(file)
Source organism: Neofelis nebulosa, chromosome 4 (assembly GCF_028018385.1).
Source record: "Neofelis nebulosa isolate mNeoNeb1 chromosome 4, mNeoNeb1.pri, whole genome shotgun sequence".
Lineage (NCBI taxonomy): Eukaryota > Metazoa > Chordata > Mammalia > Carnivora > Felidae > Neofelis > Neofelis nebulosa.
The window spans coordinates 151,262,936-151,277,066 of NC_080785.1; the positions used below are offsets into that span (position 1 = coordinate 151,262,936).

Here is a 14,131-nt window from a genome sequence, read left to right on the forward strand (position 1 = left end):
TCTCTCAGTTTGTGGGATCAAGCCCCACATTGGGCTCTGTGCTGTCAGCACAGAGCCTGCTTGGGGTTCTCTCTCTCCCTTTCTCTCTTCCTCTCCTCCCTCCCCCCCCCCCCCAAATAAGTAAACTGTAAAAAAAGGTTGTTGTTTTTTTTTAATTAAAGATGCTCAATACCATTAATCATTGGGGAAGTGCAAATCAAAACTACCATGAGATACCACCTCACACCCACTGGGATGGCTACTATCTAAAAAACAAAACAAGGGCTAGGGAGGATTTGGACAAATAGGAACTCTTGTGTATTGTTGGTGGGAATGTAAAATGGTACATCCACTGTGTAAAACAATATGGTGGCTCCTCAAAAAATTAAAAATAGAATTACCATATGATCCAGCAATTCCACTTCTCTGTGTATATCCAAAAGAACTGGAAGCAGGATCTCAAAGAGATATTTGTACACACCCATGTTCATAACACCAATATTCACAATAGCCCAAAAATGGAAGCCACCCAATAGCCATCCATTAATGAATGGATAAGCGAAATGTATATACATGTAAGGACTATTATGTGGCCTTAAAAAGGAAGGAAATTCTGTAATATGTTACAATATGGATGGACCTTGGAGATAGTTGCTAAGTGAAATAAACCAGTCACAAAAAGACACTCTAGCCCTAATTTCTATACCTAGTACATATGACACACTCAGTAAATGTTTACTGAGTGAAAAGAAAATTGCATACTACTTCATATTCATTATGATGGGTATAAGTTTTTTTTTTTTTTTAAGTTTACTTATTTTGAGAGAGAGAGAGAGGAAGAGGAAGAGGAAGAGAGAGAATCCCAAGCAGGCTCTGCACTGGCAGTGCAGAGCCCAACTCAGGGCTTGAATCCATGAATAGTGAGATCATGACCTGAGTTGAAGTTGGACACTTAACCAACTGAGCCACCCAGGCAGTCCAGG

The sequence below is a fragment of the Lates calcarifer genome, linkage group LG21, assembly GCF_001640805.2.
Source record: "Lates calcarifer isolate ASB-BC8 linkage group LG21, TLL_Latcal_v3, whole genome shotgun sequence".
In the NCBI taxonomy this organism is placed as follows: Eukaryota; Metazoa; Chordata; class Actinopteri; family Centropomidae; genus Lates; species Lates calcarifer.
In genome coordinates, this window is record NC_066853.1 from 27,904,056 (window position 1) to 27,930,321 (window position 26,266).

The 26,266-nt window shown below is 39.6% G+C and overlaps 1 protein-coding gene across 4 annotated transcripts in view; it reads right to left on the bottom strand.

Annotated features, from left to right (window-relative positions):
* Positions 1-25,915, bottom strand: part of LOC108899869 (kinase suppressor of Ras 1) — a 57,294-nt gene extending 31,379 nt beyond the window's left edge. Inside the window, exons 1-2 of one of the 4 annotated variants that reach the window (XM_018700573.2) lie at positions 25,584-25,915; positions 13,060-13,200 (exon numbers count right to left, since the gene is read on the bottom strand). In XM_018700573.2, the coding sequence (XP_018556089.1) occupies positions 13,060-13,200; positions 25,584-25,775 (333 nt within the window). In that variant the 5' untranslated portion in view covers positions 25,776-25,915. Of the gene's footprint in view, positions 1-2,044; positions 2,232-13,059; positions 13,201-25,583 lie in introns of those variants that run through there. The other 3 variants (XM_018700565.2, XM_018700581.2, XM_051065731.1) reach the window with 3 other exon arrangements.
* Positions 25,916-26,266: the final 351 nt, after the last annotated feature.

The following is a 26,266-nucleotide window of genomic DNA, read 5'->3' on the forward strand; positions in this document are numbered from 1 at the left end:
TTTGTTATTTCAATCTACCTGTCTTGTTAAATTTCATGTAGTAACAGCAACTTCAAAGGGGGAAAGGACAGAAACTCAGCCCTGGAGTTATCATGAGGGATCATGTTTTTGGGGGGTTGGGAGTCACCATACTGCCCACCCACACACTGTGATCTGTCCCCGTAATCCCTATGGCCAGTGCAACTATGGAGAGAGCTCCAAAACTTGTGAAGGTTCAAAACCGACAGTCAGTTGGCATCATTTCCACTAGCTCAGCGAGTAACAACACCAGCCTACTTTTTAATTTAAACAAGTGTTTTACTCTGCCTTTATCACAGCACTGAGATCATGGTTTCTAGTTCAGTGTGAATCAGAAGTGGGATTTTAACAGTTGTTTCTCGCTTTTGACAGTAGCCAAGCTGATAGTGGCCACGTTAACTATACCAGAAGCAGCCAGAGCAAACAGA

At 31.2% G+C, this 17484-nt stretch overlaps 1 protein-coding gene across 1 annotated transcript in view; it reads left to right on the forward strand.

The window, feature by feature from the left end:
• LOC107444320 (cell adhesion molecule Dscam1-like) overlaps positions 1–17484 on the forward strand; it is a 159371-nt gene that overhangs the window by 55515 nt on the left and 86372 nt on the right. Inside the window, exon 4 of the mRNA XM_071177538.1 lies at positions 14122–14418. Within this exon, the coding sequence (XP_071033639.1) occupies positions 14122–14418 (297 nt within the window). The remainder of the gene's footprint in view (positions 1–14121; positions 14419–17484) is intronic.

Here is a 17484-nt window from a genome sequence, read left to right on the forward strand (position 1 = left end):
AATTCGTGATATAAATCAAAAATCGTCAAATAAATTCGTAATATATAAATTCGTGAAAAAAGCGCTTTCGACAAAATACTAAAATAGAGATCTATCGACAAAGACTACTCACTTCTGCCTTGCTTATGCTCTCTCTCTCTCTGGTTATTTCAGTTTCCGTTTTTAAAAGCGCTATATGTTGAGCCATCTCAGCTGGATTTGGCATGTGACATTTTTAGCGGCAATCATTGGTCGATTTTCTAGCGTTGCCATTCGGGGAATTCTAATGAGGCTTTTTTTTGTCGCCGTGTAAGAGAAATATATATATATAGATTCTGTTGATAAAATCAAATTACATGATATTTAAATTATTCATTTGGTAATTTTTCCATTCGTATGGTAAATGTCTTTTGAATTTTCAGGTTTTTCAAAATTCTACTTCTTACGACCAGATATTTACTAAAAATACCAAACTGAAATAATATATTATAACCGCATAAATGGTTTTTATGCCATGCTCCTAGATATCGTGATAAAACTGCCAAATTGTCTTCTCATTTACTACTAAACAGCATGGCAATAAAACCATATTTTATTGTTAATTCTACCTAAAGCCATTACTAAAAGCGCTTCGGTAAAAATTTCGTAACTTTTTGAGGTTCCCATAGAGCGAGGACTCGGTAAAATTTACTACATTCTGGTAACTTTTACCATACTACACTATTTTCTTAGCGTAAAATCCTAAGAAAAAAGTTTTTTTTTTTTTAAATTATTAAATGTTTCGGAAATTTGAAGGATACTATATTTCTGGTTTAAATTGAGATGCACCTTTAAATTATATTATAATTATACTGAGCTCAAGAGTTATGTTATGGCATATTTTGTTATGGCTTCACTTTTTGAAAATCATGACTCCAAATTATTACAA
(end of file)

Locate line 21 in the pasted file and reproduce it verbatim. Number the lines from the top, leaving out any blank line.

AATTCGTGATATAAATCAAAAATCGTCAAATAAATTCGTAATATATAAATTCGTGAAAAAAGCGCTTTCGACAAAATACTAAAATAGAGATCTATCGACAAAGACTACTCACTTCTGCCTTGCTTATGCTCTCTCTCTCTCTGGTTATTTCAGTTTCCGTTTTTAAAAGCGCTATATGTTGAGCCATCTCAGCTGGATTTGGCATGTGACATTTTTAGCGGCAATCATTGGTCGATTTTCTAGCGTTGCCATTCGGGGAATTCTAATGAGGCTTTTTTTTGTCGCCGTGTAAGAGAAATATATATATATAGATTCTGTTGATAAAATCAAATTACATGATATTTAAATTATTCATTTGGTAATTTTTCCATTCGTATGGTAAATGTCTTTTGAATTTTCAGGTTTTTCAAAATTCTACTTCTTACGACCAGATATTTACTAAAAATACCAAACTGAAATAATATATTATAACCGCATAAATGGTTTTTATGCCATGCTCCTAGATATCGTGATAAAACTGCCAAATTGTCTTCTCATTTACTACTAAACAGCATGGCAATAAAACCATATTTTATTGTTAATTCTACCTAAAGCCATTACTAAAAGCGCTTCGGTAAAAATTTCGTAACTTTTTGAGGTTCCCATAGAGCGAGGACTCGGTAAAATTTACTACATTCTGGTAACTTTTACCATACTACACTATTTTCTTAGCGTAAAATCCTAAGAAAAAAGTTTTTTTTTTTTTAAATTATTAAATGTTTCGGAAATTTGAAGGATACTATATTTCTGGTTTAAATTGAGATGCACCTTTAAATTATATTATAATTATACTGAGCTCAAGAGTTATGTTATGGCATATTTTGTTATGGCTTCACTTTTTGAAAATCATGACTCCAAATTATTACAA